Eat right, live well: Mushrooms add savory flavor without adding fat
In order to prove a point about a healthy food choice we dietitians often focus on what a particular food may not have, such as cholesterol or trans fats or excessive sodium.
Mushrooms can be touted for those qualities, but today I'm going to highlight the beneficial properties they do have: mushrooms have a huge potential to improve your health with a nutrient profile that includes B vitamins, potassium, selenium, copper and vitamin D.
One nutrition secret of mushrooms is their high vitamin D content. Few foods are considered good sources of vitamin D, which, according to the 2010 Dietary Guidelines is a nutrient lacking in the typical diet. Yet mushrooms, considered a vegetable in nutrition terms, are a good plant-based source of vitamin D. It seems mushrooms can produce vitamin D with chemical reactions energized by sunlight in the same way that people could if we lived near the equator and didn't wear sunscreen.
Since we don't live near the equator and shouldn't expose unprotected skin to sunlight, we can turn to mushrooms for a very tasty way to get more vitamin D. Five medium mushrooms (3 ounces) of portobello mushrooms can provide 94 percent of our vitamin D requirements based on a daily value of 400 International Units (IU) for adults. Maitake mushrooms, which are not as familiar, contain more vitamin D than the other varieties with 943 IU in a five mushroom portion.
Of the roughly eight commonly available mushroom varieties, the most popular, accessible and affordable is the white button mushroom. Three ounces, or five medium raw mushrooms provide 20 calories, 300 milligrams potassium and a negligible amount of fat and sodium.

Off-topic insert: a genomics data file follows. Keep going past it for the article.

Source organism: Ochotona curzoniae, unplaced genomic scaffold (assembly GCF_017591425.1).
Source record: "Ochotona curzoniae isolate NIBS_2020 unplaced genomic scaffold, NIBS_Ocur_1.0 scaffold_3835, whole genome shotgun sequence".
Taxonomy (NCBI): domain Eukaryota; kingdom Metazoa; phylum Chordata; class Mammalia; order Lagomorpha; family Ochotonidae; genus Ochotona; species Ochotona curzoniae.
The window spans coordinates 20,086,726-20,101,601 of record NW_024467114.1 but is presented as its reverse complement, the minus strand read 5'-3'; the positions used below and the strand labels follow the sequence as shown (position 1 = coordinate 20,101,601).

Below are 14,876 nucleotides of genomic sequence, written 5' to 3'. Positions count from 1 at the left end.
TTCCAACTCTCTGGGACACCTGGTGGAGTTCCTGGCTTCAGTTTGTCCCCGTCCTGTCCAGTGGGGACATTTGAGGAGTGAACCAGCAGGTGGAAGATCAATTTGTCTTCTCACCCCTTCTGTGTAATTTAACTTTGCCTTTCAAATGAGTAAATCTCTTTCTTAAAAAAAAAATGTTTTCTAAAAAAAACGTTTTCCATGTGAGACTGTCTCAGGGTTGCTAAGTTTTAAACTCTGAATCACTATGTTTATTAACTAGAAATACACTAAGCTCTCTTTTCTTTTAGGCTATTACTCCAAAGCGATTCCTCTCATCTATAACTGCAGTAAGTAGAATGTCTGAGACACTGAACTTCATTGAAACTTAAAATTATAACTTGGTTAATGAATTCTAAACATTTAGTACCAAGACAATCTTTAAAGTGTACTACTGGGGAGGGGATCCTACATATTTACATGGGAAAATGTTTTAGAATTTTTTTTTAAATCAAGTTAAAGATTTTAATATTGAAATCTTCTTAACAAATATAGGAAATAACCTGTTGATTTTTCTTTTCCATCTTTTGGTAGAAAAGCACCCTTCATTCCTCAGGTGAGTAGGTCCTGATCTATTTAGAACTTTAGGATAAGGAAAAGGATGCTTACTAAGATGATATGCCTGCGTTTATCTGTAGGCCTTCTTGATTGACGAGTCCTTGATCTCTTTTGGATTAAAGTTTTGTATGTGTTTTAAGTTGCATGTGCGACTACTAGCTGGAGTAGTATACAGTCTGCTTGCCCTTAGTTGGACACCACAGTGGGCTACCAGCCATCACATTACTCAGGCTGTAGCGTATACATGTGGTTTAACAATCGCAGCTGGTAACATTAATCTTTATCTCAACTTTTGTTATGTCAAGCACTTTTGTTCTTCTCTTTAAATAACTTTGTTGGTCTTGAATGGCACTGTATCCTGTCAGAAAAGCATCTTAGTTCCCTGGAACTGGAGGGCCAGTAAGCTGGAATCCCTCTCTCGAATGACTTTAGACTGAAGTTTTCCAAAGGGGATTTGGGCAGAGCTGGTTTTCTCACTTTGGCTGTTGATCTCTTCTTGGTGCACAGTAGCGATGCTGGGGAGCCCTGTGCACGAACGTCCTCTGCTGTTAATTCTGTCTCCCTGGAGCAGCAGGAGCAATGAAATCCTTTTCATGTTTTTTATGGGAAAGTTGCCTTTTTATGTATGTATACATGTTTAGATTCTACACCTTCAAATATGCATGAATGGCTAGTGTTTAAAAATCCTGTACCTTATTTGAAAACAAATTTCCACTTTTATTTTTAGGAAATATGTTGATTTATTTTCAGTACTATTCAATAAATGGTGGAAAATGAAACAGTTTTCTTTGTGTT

Mushrooms also have umami properties, lending the fifth taste sense -- savory and meaty -- to foods they're prepared with. You can be sure any dish containing mushrooms will be quite delicious.
And, mushrooms are kind to your food budget. According to a study by the Culinary Institute of America, mushrooms can be blended with ground beef with no negative taste consequences. White button mushrooms, for example, can replace 80 percent of the ground beef in taco, lasagna or hamburger recipes, and the cost of the recipe drops to about $0.34 per four-ounce portion.
The good news doesn't stop there. A study published in the December 2013 Appetite Journal revealed lower caloric and fat intake, improved body composition and sustained weight loss among a group who ate a mushroom-based diet versus a group who ate a meat-based diet.
The versatility of mushrooms is endless. Mushrooms can be broiled, microwaved, roasted or sautéed for a side dish, grilled for a sandwich, scattered raw onto pizza or sliced into salads. Try them today in these savory tacos.
• Toby Smithson, a registered dietitian, is the author of "Diabetes Meal Planning and Nutrition for Dummies" and is a national spokeswoman for the Academy of Nutrition and Dietetics.